North Carolina will move into Phase 2 on Friday; Salons, restaurants can reopen but gyms must stay closed

RALEIGH (WTVD) -- Governor Roy Cooper on Wednesday announced another step toward North Carolina's reopening plan and signed a new Executive Order easing on such businesses restrictions on restaurants and salons.

"Last month, we laid out a phased approach to easing restrictions in our state that relied on data science and facts," Cooper said. "Today we're announcing another gradual and cautious step while still keeping important health and safety measures in place."

Officially, Phase 2 will begin Friday at 5 p.m.

The Stay-At-Home order will be lifted but a "Safer-At-Home" recommendation will go into effect.

New guidance provided by state officials require restaurants to operate at 50 percent capacity and have all staff wear masks or face coverings, among other mandates and recommendations.

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Personal care businesses, such as salons and barbershops, must also operate at 50 percent capacity.

Cooper's order also stipulates that these establishments are to conduct business by appointment only; all employees and customers must wear face masks (long term care facilities are the only other industry with such statutory requirement).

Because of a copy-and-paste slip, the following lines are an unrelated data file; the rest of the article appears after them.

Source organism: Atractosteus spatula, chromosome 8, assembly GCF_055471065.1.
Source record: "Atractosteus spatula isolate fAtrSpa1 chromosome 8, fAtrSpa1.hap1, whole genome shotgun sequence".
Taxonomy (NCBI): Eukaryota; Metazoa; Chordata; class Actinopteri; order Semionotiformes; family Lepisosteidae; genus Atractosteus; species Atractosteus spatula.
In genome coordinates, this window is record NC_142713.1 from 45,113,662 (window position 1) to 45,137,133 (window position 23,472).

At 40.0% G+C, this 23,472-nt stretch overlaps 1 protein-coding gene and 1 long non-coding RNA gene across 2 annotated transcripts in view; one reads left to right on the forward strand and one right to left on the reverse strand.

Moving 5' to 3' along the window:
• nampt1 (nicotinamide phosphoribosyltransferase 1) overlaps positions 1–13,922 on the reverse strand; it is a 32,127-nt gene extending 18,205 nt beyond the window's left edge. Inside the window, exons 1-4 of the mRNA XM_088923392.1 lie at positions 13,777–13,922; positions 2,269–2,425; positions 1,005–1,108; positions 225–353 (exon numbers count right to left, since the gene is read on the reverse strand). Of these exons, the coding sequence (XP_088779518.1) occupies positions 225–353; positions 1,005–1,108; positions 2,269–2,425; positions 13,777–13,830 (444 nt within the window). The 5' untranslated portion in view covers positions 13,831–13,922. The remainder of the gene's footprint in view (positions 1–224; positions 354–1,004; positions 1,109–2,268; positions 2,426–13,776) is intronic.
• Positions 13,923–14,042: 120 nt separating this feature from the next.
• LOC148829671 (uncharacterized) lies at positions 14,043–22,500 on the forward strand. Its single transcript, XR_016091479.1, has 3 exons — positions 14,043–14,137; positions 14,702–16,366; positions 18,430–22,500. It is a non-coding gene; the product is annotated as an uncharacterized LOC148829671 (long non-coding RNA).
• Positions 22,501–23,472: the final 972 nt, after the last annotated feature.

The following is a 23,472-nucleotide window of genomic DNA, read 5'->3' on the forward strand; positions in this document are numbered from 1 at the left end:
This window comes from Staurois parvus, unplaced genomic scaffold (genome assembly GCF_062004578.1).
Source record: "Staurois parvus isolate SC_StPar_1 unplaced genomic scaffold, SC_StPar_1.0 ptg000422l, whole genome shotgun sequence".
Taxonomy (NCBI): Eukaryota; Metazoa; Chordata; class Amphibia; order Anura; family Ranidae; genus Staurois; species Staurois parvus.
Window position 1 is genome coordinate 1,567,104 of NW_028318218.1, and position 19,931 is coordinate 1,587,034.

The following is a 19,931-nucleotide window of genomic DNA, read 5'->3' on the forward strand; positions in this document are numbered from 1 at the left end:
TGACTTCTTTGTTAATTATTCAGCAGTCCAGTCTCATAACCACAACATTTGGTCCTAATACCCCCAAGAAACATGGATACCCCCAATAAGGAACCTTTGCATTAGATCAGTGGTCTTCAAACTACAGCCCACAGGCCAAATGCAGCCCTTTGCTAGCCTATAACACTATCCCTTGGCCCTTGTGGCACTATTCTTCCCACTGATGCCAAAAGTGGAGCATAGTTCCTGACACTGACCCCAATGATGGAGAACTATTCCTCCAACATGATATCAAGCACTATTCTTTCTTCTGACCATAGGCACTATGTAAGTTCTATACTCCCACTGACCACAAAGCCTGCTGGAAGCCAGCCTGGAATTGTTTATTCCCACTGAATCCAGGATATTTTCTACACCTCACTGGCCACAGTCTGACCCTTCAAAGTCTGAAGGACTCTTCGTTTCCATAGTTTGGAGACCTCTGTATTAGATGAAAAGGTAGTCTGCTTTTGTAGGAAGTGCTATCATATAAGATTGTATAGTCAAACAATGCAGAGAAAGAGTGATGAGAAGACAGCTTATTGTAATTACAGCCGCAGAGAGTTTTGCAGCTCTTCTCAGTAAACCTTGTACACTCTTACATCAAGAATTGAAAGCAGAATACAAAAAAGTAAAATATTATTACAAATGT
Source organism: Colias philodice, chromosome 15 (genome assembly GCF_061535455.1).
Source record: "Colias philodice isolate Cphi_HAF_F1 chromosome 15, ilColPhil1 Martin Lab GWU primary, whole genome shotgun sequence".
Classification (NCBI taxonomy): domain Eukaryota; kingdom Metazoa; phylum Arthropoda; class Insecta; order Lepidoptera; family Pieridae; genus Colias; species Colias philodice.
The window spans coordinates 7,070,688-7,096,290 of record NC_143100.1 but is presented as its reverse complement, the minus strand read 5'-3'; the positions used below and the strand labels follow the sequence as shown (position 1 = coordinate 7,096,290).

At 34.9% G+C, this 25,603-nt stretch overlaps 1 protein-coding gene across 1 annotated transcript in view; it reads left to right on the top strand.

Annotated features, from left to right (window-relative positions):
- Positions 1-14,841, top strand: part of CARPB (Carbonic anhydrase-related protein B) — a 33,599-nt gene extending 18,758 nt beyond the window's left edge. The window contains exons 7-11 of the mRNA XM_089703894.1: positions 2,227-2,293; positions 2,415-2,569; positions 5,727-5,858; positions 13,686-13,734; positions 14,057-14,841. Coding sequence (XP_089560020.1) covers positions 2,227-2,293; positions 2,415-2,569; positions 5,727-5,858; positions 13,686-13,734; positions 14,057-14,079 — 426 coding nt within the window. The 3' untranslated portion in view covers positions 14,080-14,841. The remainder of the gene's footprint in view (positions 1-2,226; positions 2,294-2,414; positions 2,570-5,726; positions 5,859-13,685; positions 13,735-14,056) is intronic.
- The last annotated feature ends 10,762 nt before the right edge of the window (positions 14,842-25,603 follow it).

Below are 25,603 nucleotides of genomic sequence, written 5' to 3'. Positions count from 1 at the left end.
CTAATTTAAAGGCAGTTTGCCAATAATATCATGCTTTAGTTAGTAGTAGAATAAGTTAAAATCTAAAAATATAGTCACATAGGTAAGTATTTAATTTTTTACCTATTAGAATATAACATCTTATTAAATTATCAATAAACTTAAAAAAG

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Notably, gyms and health clubs must remain closed, according to the new order. Though Cooper and health officials had expressed hope the trends in new cases and testing would allow modified openings, the Governor explained that recent data and metrics compelled them to "back off" further lifting restrictions.



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Phase 2, moreover, also precludes movie theaters, bowling alleys, and other indoor entertainment venues like museums from opening.

Playgrounds will also stay closed.

Other key takeaways from the Governor's news conference and Executive Order include new guidance on crowds: indoors, up to 10 people, while outdoor gatherings can reach 25.

Cooper, having faced lawsuits and the ire of some religious leaders, left out protocols for churches. For the first time, in fact, the Governor in essence gave an unofficial green light to congregations to proceed at their own peril. Though officials continue to dissuade large indoor gatherings of people sitting for extended periods of time in close proximity, religious gatherings are now exempt from any requirements.

The Governor, flanked by emergency officials and Secretary of Health & Human Services Secretary Dr. Mandy Cohen, also warned that Phase 2 can be modified at any time over the next several weeks depending on data trends.

The Executive Order will last five weeks, expiring on June 26, which could mean Phase 3 could be underway in time for the July 4th holiday.
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